Thursday, February 25, 2016

The World Garden

I have been digging around in the archives and came up with some great photos of a trip I took to see The World Garden at Lullingstone Castle in Kent, England.  The garden is arranged by continent, planted with flora indigenous to each place. It is a plant collectors garden, but really beautifully arranged, not in the standard plant, place, plant, place kind of way; it felt much more meandering, intermingled, and wild. It is the collection and design of Tom Hart Dyke, a plant hunter to the max, who even survived a kidnapping while on an expedition through the Darien Gap in Panama. While held captive, Tom Hart Dyke dreamed up his World Garden scheme. After his release he settled back at his family home (of 20 generations) at Lullingston Castle and started to layout the garden.

I happened to be in England during a heat wave, which is apparently not normal, and so the day was very hot. The garden is walled in too, which helps give heat loving plants a better chance at thriving and surviving the typically mild and wet climate of England.  It was impressive to see how many desert type plants seemed to thrive in The World Garden. It is a gardener's enigma to always be pushing zones and climates, and inspiring to see what can be made to survive by manipulating soil structure, drainage, and protection.

Dianthus carthusianorum
One of my favorite plants, little bright pink spiky flowers on very slender upright stems. I always want it to have more impact and punch, but I still just love its wispy ways.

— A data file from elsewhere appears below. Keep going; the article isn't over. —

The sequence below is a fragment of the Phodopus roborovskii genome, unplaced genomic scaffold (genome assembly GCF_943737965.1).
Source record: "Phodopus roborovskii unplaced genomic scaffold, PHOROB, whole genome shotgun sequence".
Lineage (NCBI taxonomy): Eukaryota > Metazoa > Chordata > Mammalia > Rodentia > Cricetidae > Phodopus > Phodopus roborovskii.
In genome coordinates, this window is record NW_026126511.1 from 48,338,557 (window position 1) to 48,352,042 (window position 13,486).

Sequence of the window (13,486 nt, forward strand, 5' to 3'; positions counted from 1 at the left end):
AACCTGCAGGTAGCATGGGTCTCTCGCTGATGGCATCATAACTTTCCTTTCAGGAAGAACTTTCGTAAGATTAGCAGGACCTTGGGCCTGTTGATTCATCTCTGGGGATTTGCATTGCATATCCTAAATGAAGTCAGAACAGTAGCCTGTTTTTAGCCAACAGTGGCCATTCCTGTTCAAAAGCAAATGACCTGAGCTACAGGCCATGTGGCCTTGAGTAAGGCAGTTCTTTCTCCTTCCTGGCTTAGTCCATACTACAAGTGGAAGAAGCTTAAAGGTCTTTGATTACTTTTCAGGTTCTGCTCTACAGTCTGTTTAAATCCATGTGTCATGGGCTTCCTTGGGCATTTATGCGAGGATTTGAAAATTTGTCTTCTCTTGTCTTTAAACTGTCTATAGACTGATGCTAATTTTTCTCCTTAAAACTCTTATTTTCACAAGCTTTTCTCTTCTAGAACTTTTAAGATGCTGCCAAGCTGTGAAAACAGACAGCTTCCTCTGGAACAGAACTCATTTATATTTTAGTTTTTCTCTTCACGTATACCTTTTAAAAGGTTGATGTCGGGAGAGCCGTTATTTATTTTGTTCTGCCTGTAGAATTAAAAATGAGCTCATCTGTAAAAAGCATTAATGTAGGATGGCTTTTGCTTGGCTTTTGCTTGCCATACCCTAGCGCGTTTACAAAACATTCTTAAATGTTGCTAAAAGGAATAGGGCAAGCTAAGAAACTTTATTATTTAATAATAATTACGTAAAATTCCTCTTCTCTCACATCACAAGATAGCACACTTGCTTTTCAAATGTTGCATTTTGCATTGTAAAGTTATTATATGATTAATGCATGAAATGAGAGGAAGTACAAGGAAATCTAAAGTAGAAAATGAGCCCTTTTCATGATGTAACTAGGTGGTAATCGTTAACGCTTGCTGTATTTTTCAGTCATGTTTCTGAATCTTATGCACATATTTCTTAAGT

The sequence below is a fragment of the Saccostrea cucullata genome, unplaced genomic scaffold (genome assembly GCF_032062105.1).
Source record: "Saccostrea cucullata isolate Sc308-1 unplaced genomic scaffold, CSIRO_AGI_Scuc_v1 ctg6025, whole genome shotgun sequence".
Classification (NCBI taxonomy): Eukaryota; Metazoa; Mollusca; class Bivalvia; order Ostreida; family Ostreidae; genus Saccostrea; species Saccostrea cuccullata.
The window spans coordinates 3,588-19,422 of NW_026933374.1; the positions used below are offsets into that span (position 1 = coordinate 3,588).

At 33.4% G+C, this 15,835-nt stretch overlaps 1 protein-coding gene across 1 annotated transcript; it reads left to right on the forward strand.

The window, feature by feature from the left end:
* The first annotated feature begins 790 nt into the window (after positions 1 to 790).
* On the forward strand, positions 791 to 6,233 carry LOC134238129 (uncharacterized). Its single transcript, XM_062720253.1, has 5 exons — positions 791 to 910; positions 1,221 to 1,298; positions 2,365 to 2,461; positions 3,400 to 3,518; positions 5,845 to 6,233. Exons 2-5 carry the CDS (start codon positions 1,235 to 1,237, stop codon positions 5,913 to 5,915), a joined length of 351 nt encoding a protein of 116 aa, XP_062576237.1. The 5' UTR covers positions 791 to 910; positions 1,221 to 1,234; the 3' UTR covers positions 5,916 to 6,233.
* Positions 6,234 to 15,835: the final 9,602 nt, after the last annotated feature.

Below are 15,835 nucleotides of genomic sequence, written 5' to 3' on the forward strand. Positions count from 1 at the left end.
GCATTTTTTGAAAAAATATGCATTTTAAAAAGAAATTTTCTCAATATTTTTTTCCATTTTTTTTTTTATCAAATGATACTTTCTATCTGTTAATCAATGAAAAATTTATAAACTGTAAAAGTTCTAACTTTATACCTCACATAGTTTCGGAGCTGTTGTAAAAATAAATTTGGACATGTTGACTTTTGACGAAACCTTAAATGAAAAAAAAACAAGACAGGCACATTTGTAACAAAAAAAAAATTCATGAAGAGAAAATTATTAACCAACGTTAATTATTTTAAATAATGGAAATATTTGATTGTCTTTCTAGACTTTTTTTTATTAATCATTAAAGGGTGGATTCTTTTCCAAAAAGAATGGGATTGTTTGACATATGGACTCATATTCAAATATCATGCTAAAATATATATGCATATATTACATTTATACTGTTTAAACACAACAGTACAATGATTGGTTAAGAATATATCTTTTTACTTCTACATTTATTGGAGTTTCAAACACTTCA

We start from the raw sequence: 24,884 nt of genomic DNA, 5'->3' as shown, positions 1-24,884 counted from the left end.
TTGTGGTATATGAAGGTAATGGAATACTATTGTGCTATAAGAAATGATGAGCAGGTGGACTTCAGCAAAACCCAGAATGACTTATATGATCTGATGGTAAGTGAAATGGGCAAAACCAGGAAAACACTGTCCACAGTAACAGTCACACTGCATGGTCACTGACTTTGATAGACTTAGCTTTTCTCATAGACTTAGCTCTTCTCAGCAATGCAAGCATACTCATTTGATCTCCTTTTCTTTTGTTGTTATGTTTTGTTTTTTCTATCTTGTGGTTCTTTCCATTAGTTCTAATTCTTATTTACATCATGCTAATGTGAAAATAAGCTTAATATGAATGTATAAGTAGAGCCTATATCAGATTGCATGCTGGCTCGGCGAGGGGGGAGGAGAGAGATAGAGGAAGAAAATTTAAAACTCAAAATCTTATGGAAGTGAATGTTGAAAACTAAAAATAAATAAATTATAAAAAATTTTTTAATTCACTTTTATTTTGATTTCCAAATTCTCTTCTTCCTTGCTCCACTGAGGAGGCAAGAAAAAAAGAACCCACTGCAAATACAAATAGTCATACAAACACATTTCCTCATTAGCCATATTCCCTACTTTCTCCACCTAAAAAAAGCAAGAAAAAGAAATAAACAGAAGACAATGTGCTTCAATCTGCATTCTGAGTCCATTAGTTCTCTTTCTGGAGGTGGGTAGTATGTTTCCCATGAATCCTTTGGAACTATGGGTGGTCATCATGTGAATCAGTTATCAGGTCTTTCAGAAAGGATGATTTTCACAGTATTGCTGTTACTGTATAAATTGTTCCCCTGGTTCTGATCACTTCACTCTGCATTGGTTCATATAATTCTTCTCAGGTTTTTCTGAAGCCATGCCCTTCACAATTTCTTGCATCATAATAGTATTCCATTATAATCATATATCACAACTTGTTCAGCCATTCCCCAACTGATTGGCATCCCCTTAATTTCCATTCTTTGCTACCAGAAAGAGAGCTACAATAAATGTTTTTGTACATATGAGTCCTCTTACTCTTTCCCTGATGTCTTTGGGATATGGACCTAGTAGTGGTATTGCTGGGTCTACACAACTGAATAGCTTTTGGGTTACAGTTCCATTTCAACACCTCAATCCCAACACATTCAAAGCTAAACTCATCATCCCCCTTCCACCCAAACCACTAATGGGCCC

The frothy white blooms belong to Buddleja loricata, or the South African Butterfly Bush. I am normally not a huge fan of the butterfly bush, but this one was stunning. It was covered in open and airy gray-white blooms and each floret had a small yellow center. Planted en masse, it was just beautiful. Unfortunately for me it is hardy to zone 7, so I have no plans to plant it here in Vermont.

Close up of Buddleja loricata

There was a glasshouse with a few different micro ecosystems. Here a gorgeous cactus in bloom and below the tallest Echium I have ever seen, reaching all the way to the ceiling. I regret not photographing the castle itself- it is dreamy- as well as the surrounding countryside. The place is surrounded by open fields and forests and there is a walking path that runs along a stream for quite a long way. It is a place that you could spend an entire day wandering the gardens and hillsides.